20 September 2019

Ethiopia on Wednesday rejected a proposal by Egypt
to operate a $4-billion hydropower dam the Horn of Africa country is
constructing on the Nile, further deepening a dispute between the two nations
over the project.

In a press conference in Ethiopia’s capital Addis
Ababa, Sileshi Bekele,
minister for water, irrigation and energy described Egypt’s plan, including the
volume of water it wants the dam to release annually, as

“The proposal from Egypt was unilaterally
decided…(it) didn’t consider our previous agreements,” he said.

“We can’t agree with this…we will prepare
our counter proposal.”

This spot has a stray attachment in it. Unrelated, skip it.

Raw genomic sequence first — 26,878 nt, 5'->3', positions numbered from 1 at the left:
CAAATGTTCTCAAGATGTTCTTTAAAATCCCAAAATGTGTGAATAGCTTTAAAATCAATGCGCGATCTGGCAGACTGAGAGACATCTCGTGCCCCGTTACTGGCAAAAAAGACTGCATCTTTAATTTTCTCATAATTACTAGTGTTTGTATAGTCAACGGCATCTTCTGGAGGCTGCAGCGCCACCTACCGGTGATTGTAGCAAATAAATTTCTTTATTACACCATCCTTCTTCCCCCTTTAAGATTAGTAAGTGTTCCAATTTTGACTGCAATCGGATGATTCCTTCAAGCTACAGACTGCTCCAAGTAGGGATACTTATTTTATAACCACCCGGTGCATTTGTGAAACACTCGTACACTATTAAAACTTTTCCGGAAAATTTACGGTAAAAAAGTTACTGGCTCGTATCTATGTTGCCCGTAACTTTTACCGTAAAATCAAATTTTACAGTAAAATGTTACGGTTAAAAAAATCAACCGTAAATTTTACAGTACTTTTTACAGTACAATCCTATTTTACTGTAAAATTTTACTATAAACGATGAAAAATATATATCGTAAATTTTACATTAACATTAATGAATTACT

The Grand Ethiopian Renaissance Dam (GERD),
announced in 2011, is designed to be the centrepiece of Ethiopia’s bid to
become Africa’s biggest power exporter, generating more than

6 000 megawatts.

The two nations disagree over the annual flow of
water that should be guaranteed to Egypt and how to manage flows during

Egypt relies on the Nile for 90% of its fresh water
and it wants the GERD’s reservoir to release a higher volume of water than
Ethiopia is willing to guarantee, among other disagreements.

“An Egyptian expert can’t control our
dam,” Sileshi said and described the Egyptian plan as a potential
violation of Ethiopia’s sovereignty.

Sileshi did not say how much water Ethiopia wants
to release, but Egypt wants the dam to release a minimum of 40 billion cubic
metres of water from the GERD annually.

Following construction delays, Ethiopia has said GERD will start power production by the end of 2020 and be fully operational by 2022.

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